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SENSAFETY (Sensor Networks for Public Safety)

Intelligent lampposts warn crowds in emergency situations

SenSafety focuses on opportunistic sensing for safety in public spaces. Its goal is to collect, analyze and disseminate data by means of a sensor network. Opportunistic sensing systems consist of changing constellations of wireless sensor nodes that, for a limited amount of time, work together to achieve a common goal. Examples are the collection of data on city stress (noise, CO2 levels) or the movement of pedestrians and traffic in urban environments by means of smartphones. Opportunistic sensing is seen as a way to gather information about the physical world in addition to, or in the absence, of a stable and permanent sensor network.

Participating sensors are mobile in most cases, and cover large areas over time. It is estimated that 2000 opportunistic sensors collect, within the same timeframe, as much information as 20.000 static sensors. Opportunistic sensing is often combined with opportunistic and delay tolerant communication. This ensures that data is disseminated, even if there is no complete communication path from source to destination (sensor to server/database). Opportunistic (distributed) communication is a valuable addition to centralized communication that utilizes cellular base stations. Deployment of opportunistic systems, including mobile phones, offers the opportunity to collect information in places normally not covered by other sensors.

The potential of thousands of sensors and the resulting overwhelming amount of sensor data puts the project for a number of scientific and technical challenges:

  • Semantics: How to find higher-level meaning out of all data.
  • Scalability: How to let a network of thousands of nodes behave efficiently.
  • Dissemination: How to spread information in this network to inform people efficiently.
  • Opportunistic communication: How to communicate when the normal infrastructure is down.

The context in which SenSafety operates is the increasing complexity of society, with increased threats to safety in public places. This includes dangers coming from technical causes, like failing public transport infrastructure and malicious behavior of people, like vandalism or terrorism. Critical infrastructures such as power plants, large industrial areas, harbors, railway emplacements, but also people-rich structures like railway stations, are essential enablers of our economy and way of living. The number of threats that may disrupt the normal functioning of these infrastructures is growing and it is not likely to diminish in the coming years.

The aim of this project is:

  1. to offer real-time automatic analyses of potential hazardous situations and detection of important events and;
  2. give support in these situations to first responders to guarantee the safety of the general public as well as of the responding authorities.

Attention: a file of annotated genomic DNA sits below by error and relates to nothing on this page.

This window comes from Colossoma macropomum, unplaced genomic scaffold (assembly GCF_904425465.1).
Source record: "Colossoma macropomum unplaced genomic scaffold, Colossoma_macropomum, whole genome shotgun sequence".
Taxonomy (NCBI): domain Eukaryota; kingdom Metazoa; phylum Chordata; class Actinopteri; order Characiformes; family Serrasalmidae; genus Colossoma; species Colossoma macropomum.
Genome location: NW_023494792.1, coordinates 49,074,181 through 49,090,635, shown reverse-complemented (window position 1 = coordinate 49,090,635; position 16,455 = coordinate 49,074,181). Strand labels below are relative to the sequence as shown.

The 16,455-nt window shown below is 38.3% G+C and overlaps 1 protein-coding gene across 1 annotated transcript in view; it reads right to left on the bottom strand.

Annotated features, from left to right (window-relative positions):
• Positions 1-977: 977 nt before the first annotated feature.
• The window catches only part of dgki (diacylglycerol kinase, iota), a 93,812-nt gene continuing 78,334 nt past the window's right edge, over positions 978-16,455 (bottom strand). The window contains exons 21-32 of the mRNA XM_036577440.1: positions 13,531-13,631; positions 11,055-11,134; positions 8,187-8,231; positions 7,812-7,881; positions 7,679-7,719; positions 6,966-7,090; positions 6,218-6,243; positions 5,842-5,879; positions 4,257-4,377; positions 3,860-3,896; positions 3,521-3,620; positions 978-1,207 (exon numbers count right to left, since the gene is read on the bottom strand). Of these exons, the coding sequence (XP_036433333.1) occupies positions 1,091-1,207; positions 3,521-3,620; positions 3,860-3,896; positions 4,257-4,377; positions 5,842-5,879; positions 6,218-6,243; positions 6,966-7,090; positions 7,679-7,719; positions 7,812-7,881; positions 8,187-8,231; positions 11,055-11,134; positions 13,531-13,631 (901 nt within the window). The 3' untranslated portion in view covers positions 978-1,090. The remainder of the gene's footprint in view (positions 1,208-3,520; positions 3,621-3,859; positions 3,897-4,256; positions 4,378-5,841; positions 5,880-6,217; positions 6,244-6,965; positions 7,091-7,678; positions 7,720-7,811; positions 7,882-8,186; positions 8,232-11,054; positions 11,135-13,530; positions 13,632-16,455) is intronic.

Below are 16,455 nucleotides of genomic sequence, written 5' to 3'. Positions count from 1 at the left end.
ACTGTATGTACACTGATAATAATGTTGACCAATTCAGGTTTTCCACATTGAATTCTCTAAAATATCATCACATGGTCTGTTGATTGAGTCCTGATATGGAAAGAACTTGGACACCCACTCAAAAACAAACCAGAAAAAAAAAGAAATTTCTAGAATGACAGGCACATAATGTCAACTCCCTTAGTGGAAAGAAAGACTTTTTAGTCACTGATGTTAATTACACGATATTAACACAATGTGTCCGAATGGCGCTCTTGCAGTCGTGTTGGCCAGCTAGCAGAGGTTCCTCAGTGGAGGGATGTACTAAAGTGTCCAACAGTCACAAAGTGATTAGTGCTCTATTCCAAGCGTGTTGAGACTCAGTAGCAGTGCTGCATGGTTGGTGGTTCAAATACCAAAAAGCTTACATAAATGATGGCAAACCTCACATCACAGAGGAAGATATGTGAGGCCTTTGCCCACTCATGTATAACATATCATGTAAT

Biggest results so far

Intelligent lampposts warn crowds in emergency situations

It is difficult to inform crowds in emergency situations because communication is hard and slow, and because people are pan­icking. Still, the public should be informed. The intelligent lamppost (iLP) informs au­thorities and general public in an intuitive way in case of emergencies. More.

ICT science question: the scientific question is in the area of intelligent interfacing: how to apply intelligent lampposts in an intuitive way, such that people immediately understand what the lamppost is trying to ‘tell’ them. Some attempts have already been made to apply.

Involved COMMIT/partners: PolitieUniversity Twente, Tendris, Strukton.

Using smartphones for emergency messaging

Even in case that a GSM network is down or overloaded, it is important for public safety that smartphones can still be used for emer­gency text messaging. In this way the authori­ties can inform the public about the emergency. We have developed a way to realize this emer­gency communication. More.

ICT science question: how can smartphones still be used for emergency messaging in the case that the GSM-network is down? What protocol do we need for this? How can we optimize its performance and the effec­tiveness? How do we make the protocol scalable from a small to a large network of smartphones? To solve these problems we use the WiFi (or Bluetooth) radio installed in almost every smartphone. Although this has been tried before, it could only be accomplished in phones that had been hacked in order to change the core software of the phone. Such efforts excluded the general public. Our protocol solves this problem as well.

Involved COMMIT/partners:  Politie, University Twente.​

Emergency communication  technology for crowd safety

In emergency situations at crowded festi­vals and parades the 3G- and WiFi-net­works often fail or become inefficient due to overload. We present a set of new and unique wireless sensor network technolo­gies that help to solve this problem. More.

ICT science question: how can we develop efficient algorithms for detecting important image features? How can we use the mobile phones of the crowd’s participants to cope with the low bandwidth of current networks? How can UAVs be used to quickly deploy a network infrastructure for monitoring crowds?

Involved COMMIT/partners: Politie, TU/e, Thales, ESI.